Log in to your account, check balance, find a branch, wait for assistance, repeat.
When it comes to online banking, the typical user experience is pretty mundane. But corporate bank Capital One is using its four-story, San Francisco lab to experiment with hopes of breaking the slow-iterating bank mold.
Upon opening its San Francisco doors in 2012, Capital One Labs was looking at ways to enable point of sale for small businesses through its growing iPad user base.
Within six weeks of building a prototype and shopping it around, they decided to partner with Sail, VeriFone’s mobile card-swiping device, to enable point of sale for small businesses. “That became the sale acquisition and it is the essence of our Spark Pay product that is now on the market,” says Skip Potter, Capital One’s vice president of engineering.
Before they decided to partner, they built. Their first attempt at tech was Capital One’s two-month pilot Sure Swipe–a verification feature which Potter says became the entire base for Capital One’s mobile app after only a couple of months.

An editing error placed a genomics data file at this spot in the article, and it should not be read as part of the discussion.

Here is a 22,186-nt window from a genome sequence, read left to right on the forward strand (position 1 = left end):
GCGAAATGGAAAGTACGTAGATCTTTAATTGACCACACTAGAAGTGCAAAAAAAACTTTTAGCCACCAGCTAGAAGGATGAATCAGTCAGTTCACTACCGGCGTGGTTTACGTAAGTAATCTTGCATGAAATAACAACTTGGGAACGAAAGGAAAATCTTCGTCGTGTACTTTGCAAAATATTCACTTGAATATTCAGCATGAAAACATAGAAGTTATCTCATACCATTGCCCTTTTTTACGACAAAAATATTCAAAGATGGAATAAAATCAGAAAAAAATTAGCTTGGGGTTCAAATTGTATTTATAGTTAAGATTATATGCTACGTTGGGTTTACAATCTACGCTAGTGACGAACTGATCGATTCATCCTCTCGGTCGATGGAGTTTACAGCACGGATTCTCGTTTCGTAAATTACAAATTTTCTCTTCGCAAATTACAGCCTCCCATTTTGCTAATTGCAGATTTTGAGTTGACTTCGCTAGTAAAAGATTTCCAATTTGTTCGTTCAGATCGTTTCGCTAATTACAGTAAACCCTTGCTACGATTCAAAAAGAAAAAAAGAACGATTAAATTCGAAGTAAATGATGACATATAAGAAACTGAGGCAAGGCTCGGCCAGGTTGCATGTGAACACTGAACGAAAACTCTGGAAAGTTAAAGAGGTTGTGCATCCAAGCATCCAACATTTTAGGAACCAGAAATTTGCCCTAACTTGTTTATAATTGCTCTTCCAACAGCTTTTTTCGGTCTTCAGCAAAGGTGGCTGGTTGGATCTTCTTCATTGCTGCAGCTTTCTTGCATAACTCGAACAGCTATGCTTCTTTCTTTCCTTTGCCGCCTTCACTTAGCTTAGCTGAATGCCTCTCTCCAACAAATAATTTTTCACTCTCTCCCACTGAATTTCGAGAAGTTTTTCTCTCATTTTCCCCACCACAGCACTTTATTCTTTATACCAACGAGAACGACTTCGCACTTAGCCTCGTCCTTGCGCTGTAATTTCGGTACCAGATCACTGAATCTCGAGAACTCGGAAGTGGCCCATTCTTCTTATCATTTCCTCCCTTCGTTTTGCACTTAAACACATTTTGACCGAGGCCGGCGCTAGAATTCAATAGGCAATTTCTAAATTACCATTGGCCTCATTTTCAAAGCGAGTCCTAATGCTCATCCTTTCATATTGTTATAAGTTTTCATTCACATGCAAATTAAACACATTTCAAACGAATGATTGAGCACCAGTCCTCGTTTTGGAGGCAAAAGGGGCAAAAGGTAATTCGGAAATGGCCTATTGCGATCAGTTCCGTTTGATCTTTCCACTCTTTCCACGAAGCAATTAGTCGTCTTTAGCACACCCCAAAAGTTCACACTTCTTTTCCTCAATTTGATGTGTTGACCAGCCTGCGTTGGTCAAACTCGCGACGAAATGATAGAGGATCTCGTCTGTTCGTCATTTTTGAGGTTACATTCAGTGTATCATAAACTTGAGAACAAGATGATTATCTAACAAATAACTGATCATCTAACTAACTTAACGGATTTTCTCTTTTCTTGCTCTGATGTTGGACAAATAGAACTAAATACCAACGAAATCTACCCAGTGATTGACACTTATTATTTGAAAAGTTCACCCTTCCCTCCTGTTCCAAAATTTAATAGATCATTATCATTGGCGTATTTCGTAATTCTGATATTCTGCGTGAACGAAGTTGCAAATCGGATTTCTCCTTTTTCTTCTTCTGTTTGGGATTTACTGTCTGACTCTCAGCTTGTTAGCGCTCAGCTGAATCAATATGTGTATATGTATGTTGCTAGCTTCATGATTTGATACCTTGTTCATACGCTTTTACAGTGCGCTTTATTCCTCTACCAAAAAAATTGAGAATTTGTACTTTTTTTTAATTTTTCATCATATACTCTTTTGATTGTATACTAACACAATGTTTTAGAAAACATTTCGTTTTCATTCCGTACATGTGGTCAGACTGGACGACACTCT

Another lab-led experiment was figuring out a way for customers to more easily cash in their rewards points, says senior director of technology innovation, Joshua Greenough.
“We built a little prototype that we affectionately called ‘Rewardly,’ in the lab and tested it out in a number of markets, and a number of iterations,” Greenough says. “We learned a lot.
In the process Greenough realized a connection problem while the entire app initially ran server side. “Wi-Fi connection or the 3G connection was terrible–you were waving this thing in front of it, needing more bars to check the points balance.”
“It has gone from little tiny thing, test it, iterate it, learned, failed, started again, fixed, kept going, failed again, fixed,” he says.
Wanting to quickly check balances was a common question posed by café goers and passersby when asked what frustrated them most with banking apps.
Step into the labs’ first floor where real-time customer experimentation meets free coffee. It’s an open place for people to come to meet, work, grab a coffee… and pay their bill. It’s a place where baristas take drink orders and banking requests.
The two-story café acts as somewhat of an unexpected testing ground and even an informal incubator, where Wi-Fi seekers work and often end up test-driving Capital One’s Spark Pay products into their own small businesses at any point of the day.
“We have a conversation and it really brings that customer to the forefront of the pilots, and the incubation of the innovation that we are doing, rather than starting with MVP or something like that,” Greenough says. “They become beta customers. Free coffee surprisingly generates that.”